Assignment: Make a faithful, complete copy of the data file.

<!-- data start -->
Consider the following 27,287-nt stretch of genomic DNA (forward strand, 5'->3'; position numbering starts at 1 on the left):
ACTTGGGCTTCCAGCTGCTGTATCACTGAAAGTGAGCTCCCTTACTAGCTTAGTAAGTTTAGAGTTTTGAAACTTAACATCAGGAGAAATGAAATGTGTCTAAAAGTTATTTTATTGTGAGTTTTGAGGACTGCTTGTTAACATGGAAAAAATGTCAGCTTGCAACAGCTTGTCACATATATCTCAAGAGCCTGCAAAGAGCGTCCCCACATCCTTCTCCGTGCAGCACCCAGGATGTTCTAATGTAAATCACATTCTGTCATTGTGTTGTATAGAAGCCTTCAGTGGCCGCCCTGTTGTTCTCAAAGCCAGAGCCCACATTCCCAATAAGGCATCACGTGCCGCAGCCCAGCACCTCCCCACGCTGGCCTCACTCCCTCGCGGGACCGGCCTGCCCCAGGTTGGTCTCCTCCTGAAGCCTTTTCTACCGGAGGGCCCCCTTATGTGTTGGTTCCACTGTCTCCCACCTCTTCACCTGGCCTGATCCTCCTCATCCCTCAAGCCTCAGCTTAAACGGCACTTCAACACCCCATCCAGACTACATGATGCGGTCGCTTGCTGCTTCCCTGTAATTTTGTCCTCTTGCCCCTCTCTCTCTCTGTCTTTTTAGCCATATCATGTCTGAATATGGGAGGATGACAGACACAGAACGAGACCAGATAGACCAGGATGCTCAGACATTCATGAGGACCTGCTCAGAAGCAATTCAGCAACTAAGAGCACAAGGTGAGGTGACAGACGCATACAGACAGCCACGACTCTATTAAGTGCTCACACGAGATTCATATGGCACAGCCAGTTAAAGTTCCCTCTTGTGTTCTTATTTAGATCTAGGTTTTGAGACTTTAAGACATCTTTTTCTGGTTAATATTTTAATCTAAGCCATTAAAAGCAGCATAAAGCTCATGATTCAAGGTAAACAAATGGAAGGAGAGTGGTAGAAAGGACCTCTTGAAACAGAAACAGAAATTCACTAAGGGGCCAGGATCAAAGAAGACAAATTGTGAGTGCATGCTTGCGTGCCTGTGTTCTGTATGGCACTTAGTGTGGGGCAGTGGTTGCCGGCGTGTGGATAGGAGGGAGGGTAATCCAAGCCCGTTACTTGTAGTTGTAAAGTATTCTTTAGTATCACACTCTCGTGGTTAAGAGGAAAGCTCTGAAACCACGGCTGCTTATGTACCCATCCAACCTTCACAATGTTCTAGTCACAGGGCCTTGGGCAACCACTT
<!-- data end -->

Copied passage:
Consider the following 27,287-nt stretch of genomic DNA (forward strand, 5'->3'; position numbering starts at 1 on the left):
ACTTGGGCTTCCAGCTGCTGTATCACTGAAAGTGAGCTCCCTTACTAGCTTAGTAAGTTTAGAGTTTTGAAACTTAACATCAGGAGAAATGAAATGTGTCTAAAAGTTATTTTATTGTGAGTTTTGAGGACTGCTTGTTAACATGGAAAAAATGTCAGCTTGCAACAGCTTGTCACATATATCTCAAGAGCCTGCAAAGAGCGTCCCCACATCCTTCTCCGTGCAGCACCCAGGATGTTCTAATGTAAATCACATTCTGTCATTGTGTTGTATAGAAGCCTTCAGTGGCCGCCCTGTTGTTCTCAAAGCCAGAGCCCACATTCCCAATAAGGCATCACGTGCCGCAGCCCAGCACCTCCCCACGCTGGCCTCACTCCCTCGCGGGACCGGCCTGCCCCAGGTTGGTCTCCTCCTGAAGCCTTTTCTACCGGAGGGCCCCCTTATGTGTTGGTTCCACTGTCTCCCACCTCTTCACCTGGCCTGATCCTCCTCATCCCTCAAGCCTCAGCTTAAACGGCACTTCAACACCCCATCCAGACTACATGATGCGGTCGCTTGCTGCTTCCCTGTAATTTTGTCCTCTTGCCCCTCTCTCTCTCTGTCTTTTTAGCCATATCATGTCTGAATATGGGAGGATGACAGACACAGAACGAGACCAGATAGACCAGGATGCTCAGACATTCATGAGGACCTGCTCAGAAGCAATTCAGCAACTAAGAGCACAAGGTGAGGTGACAGACGCATACAGACAGCCACGACTCTATTAAGTGCTCACACGAGATTCATATGGCACAGCCAGTTAAAGTTCCCTCTTGTGTTCTTATTTAGATCTAGGTTTTGAGACTTTAAGACATCTTTTTCTGGTTAATATTTTAATCTAAGCCATTAAAAGCAGCATAAAGCTCATGATTCAAGGTAAACAAATGGAAGGAGAGTGGTAGAAAGGACCTCTTGAAACAGAAACAGAAATTCACTAAGGGGCCAGGATCAAAGAAGACAAATTGTGAGTGCATGCTTGCGTGCCTGTGTTCTGTATGGCACTTAGTGTGGGGCAGTGGTTGCCGGCGTGTGGATAGGAGGGAGGGTAATCCAAGCCCGTTACTTGTAGTTGTAAAGTATTCTTTAGTATCACACTCTCGTGGTTAAGAGGAAAGCTCTGAAACCACGGCTGCTTATGTACCCATCCAACCTTCACAATGTTCTAGTCACAGGGCCTTGGGCAACCACTT